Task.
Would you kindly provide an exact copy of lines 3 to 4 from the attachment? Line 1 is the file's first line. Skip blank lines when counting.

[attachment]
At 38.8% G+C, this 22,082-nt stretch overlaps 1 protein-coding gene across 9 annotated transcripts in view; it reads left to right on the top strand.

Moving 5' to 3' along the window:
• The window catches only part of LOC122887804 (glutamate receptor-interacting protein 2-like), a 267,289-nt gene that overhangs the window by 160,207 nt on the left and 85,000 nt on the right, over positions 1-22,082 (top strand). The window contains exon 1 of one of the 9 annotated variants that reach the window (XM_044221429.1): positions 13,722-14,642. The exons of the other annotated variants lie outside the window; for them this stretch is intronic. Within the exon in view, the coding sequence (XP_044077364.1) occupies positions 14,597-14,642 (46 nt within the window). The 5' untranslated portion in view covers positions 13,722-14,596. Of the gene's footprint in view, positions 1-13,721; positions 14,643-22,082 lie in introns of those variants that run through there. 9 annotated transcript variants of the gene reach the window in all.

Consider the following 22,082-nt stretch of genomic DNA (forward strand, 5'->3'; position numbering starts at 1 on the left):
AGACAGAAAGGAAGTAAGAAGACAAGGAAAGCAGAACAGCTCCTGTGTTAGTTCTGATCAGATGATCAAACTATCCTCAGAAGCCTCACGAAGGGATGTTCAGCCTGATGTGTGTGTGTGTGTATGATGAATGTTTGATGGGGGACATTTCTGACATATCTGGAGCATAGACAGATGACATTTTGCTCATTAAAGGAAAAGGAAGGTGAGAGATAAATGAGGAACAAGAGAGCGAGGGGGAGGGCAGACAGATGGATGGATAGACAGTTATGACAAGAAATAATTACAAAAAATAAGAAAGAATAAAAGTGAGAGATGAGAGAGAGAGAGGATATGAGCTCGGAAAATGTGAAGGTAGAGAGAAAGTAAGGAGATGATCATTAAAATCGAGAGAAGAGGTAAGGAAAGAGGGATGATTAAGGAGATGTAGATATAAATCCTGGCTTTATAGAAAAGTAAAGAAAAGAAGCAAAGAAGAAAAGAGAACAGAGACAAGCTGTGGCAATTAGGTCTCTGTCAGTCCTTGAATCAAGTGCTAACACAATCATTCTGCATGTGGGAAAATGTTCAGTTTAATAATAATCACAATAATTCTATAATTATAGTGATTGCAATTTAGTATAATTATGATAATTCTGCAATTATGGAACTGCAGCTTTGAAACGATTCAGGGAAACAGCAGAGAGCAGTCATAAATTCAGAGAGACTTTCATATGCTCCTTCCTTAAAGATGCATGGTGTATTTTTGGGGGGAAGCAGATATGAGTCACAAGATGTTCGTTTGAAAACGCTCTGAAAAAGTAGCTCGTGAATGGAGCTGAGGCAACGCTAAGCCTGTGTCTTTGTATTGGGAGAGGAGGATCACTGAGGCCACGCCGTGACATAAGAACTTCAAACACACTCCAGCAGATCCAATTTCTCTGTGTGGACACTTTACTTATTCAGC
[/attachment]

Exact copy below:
• The window catches only part of LOC122887804 (glutamate receptor-interacting protein 2-like), a 267,289-nt gene that overhangs the window by 160,207 nt on the left and 85,000 nt on the right, over positions 1-22,082 (top strand). The window contains exon 1 of one of the 9 annotated variants that reach the window (XM_044221429.1): positions 13,722-14,642. The exons of the other annotated variants lie outside the window; for them this stretch is intronic. Within the exon in view, the coding sequence (XP_044077364.1) occupies positions 14,597-14,642 (46 nt within the window). The 5' untranslated portion in view covers positions 13,722-14,596. Of the gene's footprint in view, positions 1-13,721; positions 14,643-22,082 lie in introns of those variants that run through there. 9 annotated transcript variants of the gene reach the window in all.

Consider the following 22,082-nt stretch of genomic DNA (forward strand, 5'->3'; position numbering starts at 1 on the left):